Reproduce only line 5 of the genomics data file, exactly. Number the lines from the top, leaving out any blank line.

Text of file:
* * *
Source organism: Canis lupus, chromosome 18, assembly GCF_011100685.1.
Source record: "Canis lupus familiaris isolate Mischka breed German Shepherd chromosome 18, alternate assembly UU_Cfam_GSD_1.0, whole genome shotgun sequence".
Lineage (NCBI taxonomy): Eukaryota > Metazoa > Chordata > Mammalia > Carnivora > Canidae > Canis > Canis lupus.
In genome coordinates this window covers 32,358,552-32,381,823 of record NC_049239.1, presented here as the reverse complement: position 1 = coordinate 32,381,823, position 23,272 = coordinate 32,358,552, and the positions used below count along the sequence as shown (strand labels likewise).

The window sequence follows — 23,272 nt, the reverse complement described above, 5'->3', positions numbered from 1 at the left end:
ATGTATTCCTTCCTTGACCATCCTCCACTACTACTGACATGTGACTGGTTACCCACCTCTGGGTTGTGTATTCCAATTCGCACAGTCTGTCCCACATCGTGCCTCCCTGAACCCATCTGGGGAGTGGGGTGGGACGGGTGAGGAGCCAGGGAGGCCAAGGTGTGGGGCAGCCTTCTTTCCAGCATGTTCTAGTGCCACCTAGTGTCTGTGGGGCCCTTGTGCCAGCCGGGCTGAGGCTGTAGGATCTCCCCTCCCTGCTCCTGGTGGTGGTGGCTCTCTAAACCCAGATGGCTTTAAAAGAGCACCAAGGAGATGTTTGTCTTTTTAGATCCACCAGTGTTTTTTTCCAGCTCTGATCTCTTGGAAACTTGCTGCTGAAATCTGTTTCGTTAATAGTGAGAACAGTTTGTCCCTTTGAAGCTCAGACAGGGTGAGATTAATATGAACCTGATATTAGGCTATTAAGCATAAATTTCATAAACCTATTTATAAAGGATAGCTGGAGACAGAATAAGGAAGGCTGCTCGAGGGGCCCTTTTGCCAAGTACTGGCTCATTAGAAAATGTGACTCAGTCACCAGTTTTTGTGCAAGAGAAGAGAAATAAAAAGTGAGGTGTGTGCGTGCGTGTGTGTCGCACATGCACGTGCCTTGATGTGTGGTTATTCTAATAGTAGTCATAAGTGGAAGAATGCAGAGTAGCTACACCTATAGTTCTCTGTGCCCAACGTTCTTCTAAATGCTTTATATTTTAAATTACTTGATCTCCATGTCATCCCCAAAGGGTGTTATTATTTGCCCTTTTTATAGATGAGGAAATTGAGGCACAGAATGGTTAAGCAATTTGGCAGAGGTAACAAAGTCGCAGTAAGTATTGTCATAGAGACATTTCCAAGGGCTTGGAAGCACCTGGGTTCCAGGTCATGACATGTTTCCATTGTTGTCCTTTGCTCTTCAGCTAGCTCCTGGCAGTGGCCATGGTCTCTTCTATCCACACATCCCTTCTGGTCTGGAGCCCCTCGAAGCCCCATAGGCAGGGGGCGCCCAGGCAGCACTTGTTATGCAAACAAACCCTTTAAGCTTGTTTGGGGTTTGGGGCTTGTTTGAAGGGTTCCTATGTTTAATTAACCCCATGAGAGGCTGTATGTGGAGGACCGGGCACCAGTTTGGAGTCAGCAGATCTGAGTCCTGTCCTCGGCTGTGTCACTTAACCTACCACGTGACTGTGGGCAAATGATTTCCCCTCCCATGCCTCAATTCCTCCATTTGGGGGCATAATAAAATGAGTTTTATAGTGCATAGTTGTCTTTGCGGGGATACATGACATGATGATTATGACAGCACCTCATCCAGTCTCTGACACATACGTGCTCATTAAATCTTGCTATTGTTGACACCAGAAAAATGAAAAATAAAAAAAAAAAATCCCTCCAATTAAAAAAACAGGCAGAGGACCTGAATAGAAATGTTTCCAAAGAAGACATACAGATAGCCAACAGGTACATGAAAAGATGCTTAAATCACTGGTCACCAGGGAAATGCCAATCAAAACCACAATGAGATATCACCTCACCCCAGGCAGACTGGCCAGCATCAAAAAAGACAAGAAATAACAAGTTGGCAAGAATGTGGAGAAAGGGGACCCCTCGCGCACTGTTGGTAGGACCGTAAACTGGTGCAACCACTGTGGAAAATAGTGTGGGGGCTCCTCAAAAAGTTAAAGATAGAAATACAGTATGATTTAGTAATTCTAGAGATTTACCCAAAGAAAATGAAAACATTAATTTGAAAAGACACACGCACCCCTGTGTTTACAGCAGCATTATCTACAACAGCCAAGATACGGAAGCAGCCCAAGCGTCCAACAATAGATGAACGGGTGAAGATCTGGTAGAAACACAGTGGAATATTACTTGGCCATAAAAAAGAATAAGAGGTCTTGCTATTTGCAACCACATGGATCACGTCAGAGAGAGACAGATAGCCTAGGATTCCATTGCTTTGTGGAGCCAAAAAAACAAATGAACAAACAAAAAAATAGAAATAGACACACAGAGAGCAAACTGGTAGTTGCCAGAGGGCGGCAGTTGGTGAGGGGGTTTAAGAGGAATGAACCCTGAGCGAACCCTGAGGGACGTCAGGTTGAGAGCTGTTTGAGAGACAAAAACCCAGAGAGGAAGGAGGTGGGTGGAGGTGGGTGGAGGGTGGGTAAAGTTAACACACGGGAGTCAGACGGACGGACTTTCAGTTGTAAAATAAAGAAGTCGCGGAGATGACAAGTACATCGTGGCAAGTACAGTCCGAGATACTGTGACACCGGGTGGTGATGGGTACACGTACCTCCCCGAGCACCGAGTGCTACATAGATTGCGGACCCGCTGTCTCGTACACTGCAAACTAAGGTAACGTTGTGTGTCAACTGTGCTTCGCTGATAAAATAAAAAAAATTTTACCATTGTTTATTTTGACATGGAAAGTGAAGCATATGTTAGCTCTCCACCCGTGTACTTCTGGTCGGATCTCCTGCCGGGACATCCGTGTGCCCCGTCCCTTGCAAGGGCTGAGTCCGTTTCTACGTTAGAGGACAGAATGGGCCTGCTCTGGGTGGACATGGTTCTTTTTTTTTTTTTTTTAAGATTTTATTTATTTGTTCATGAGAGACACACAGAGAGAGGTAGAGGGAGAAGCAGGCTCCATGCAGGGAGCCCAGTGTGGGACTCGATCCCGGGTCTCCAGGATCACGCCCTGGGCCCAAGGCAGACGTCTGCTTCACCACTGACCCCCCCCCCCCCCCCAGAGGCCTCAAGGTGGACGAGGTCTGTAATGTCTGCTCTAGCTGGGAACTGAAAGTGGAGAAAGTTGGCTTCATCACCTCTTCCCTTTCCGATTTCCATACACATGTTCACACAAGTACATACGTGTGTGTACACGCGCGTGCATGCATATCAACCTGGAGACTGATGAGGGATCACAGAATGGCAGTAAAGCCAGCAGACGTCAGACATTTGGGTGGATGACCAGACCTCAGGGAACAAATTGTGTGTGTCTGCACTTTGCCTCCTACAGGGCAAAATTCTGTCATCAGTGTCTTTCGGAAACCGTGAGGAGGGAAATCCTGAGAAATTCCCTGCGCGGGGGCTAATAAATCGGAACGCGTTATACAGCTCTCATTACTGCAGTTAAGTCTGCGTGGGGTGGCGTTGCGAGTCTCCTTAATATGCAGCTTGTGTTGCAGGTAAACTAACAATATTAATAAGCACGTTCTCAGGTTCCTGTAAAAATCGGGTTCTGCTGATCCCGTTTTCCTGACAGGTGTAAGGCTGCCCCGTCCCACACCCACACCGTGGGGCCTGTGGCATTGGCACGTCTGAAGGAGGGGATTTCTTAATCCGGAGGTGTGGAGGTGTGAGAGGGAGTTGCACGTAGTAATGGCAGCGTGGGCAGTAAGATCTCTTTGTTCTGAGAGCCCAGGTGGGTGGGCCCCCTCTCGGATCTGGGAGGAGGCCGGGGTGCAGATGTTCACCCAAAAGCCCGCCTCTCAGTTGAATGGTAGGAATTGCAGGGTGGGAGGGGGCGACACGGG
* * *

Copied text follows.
The window sequence follows — 23,272 nt, the reverse complement described above, 5'->3', positions numbered from 1 at the left end: